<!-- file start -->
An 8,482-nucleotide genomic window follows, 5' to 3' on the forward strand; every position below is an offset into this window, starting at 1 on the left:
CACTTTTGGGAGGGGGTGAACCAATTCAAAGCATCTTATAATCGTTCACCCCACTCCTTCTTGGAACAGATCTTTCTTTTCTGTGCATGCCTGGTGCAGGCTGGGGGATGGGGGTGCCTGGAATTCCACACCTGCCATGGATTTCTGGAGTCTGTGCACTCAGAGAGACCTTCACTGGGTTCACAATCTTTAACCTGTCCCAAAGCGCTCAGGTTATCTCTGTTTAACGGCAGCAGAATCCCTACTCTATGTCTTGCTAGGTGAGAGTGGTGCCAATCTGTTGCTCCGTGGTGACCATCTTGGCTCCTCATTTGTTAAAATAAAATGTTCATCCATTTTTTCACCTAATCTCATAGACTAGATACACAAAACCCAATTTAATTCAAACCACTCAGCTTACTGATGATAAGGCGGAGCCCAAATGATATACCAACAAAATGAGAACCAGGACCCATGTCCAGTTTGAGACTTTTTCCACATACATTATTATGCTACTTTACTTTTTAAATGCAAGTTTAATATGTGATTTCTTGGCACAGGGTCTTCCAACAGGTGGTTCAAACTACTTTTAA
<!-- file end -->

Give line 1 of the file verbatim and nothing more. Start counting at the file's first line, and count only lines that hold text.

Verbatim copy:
An 8,482-nucleotide genomic window follows, 5' to 3' on the forward strand; every position below is an offset into this window, starting at 1 on the left: